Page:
Dateline Oct 4, 1966: The New York Daily News gossip column reported a girl was making the rounds in Manhattan clubs who admitted to being a man in 1965. She had undergone a sex-change operation in Baltimore at the Johns Hopkins gender clinic.
By 1979, thirteen years later, enough gender surgeries had been performed to evaluate the results. It was time for a report card based on actual patients.
A 2014 study found 62.7% of patients diagnosed with gender dysphoria had at least one co-occurring disorder, and 33% were found to have major depressive disorders, which are linked to suicide ideation. Another 2014 study of four European countries found that almost 70% of participants showed one or more Axis I disorders, mainly affective (mood) disorders and anxiety.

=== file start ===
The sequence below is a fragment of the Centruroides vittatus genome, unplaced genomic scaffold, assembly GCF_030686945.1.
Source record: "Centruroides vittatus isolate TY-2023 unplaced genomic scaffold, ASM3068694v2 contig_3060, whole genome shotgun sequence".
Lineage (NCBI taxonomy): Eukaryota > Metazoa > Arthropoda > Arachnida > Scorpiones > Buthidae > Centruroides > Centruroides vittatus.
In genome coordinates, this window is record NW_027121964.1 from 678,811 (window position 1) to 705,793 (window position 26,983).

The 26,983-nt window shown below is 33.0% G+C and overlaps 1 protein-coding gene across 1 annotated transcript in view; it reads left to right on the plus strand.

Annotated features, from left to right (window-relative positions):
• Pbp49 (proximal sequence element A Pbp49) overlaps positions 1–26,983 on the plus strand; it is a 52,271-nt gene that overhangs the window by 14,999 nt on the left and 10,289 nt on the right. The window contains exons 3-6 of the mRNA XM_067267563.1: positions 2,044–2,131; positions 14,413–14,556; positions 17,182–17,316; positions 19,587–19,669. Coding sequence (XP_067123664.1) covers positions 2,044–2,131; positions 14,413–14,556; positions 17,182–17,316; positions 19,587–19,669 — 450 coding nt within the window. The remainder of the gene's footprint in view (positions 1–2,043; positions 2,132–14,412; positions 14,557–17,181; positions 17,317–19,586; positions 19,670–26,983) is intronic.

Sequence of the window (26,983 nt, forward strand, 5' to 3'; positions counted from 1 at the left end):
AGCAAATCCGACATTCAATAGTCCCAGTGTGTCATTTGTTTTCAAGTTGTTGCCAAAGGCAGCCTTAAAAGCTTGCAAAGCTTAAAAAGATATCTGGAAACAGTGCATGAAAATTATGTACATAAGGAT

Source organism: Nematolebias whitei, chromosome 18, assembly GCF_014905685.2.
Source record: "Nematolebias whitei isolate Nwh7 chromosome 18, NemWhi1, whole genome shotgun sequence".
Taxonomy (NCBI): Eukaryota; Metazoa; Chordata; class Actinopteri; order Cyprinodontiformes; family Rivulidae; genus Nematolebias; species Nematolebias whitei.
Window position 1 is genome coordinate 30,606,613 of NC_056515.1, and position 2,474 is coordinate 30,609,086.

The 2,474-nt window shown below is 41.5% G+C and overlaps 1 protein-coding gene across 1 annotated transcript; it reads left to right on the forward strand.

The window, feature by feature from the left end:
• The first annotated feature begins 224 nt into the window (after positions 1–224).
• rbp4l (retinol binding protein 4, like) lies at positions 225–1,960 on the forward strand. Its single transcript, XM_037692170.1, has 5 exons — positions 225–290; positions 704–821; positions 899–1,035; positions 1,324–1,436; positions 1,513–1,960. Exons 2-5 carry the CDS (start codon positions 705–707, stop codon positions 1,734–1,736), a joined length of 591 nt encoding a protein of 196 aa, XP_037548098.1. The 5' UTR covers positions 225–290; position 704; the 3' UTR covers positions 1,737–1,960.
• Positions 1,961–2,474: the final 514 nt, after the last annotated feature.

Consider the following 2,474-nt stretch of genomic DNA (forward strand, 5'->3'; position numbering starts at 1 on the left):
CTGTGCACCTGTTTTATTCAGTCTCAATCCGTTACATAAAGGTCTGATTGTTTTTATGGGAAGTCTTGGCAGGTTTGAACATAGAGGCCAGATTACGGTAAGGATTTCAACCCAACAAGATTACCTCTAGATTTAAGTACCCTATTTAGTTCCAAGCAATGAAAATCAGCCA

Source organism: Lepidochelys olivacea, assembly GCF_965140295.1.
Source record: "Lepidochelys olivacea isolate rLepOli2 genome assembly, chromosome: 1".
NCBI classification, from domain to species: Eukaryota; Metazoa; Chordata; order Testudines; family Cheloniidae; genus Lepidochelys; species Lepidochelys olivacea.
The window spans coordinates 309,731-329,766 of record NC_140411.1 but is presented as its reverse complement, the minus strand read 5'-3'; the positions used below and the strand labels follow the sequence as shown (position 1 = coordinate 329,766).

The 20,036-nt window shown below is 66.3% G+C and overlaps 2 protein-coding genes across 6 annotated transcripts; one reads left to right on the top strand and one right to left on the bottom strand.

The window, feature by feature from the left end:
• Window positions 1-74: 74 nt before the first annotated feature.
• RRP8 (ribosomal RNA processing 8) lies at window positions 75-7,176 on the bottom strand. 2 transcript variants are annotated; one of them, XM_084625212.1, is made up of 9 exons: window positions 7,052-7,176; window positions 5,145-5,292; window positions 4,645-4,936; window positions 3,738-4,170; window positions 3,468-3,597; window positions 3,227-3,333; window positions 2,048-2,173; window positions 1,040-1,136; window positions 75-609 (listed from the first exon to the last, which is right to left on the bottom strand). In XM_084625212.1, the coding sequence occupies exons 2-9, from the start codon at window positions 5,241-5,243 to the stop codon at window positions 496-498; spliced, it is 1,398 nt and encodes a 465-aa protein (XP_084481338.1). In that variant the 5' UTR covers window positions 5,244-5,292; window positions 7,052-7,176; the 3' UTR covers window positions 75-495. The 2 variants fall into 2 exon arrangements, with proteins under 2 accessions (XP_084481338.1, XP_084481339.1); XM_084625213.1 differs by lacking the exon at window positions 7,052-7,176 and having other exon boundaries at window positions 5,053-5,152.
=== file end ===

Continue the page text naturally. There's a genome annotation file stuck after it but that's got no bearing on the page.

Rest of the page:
In 2007, the Department of Psychiatry at Case Western Reserve University in Cleveland, Ohio, committed to a clinical review of the comorbid disorders of the last 10 patients interviewed at their Gender Identity Clinic. They found that “90% of these diverse patients had at least one other significant form of psychopathology . . . [including] problems of mood and anxiety regulation and adapting in the world. Two of the 10 have had persistent significant regrets about their previous transitions.”